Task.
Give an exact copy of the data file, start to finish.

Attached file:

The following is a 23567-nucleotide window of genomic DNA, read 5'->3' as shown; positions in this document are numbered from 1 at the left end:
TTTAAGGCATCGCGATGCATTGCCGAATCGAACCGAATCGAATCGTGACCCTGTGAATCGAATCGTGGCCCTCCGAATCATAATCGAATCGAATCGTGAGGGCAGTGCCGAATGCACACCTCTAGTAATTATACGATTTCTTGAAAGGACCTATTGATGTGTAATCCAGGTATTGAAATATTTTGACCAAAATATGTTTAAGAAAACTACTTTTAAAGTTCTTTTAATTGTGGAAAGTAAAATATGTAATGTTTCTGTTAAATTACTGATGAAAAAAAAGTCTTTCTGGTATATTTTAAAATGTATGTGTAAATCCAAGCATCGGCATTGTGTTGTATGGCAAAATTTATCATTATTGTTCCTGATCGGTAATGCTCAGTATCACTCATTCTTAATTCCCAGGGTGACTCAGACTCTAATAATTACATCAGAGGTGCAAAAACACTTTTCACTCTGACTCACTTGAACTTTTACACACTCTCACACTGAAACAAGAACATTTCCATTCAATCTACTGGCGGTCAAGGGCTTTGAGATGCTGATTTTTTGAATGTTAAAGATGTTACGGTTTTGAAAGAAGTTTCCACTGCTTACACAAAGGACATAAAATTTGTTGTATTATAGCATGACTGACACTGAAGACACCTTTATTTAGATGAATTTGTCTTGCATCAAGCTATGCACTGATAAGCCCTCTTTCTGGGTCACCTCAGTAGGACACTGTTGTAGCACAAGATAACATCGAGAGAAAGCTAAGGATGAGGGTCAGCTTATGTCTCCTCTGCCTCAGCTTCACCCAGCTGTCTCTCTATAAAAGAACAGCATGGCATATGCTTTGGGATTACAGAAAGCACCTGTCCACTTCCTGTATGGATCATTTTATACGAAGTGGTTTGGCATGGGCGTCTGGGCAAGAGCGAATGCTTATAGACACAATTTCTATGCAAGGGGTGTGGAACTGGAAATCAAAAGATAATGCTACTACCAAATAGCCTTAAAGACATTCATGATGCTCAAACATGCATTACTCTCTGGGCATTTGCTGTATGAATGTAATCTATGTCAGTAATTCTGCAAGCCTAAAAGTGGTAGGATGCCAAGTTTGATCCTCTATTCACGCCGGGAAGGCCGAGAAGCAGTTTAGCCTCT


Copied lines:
The following is a 23567-nucleotide window of genomic DNA, read 5'->3' as shown; positions in this document are numbered from 1 at the left end:
TTTAAGGCATCGCGATGCATTGCCGAATCGAACCGAATCGAATCGTGACCCTGTGAATCGAATCGTGGCCCTCCGAATCATAATCGAATCGAATCGTGAGGGCAGTGCCGAATGCACACCTCTAGTAATTATACGATTTCTTGAAAGGACCTATTGATGTGTAATCCAGGTATTGAAATATTTTGACCAAAATATGTTTAAGAAAACTACTTTTAAAGTTCTTTTAATTGTGGAAAGTAAAATATGTAATGTTTCTGTTAAATTACTGATGAAAAAAAAGTCTTTCTGGTATATTTTAAAATGTATGTGTAAATCCAAGCATCGGCATTGTGTTGTATGGCAAAATTTATCATTATTGTTCCTGATCGGTAATGCTCAGTATCACTCATTCTTAATTCCCAGGGTGACTCAGACTCTAATAATTACATCAGAGGTGCAAAAACACTTTTCACTCTGACTCACTTGAACTTTTACACACTCTCACACTGAAACAAGAACATTTCCATTCAATCTACTGGCGGTCAAGGGCTTTGAGATGCTGATTTTTTGAATGTTAAAGATGTTACGGTTTTGAAAGAAGTTTCCACTGCTTACACAAAGGACATAAAATTTGTTGTATTATAGCATGACTGACACTGAAGACACCTTTATTTAGATGAATTTGTCTTGCATCAAGCTATGCACTGATAAGCCCTCTTTCTGGGTCACCTCAGTAGGACACTGTTGTAGCACAAGATAACATCGAGAGAAAGCTAAGGATGAGGGTCAGCTTATGTCTCCTCTGCCTCAGCTTCACCCAGCTGTCTCTCTATAAAAGAACAGCATGGCATATGCTTTGGGATTACAGAAAGCACCTGTCCACTTCCTGTATGGATCATTTTATACGAAGTGGTTTGGCATGGGCGTCTGGGCAAGAGCGAATGCTTATAGACACAATTTCTATGCAAGGGGTGTGGAACTGGAAATCAAAAGATAATGCTACTACCAAATAGCCTTAAAGACATTCATGATGCTCAAACATGCATTACTCTCTGGGCATTTGCTGTATGAATGTAATCTATGTCAGTAATTCTGCAAGCCTAAAAGTGGTAGGATGCCAAGTTTGATCCTCTATTCACGCCGGGAAGGCCGAGAAGCAGTTTAGCCTCT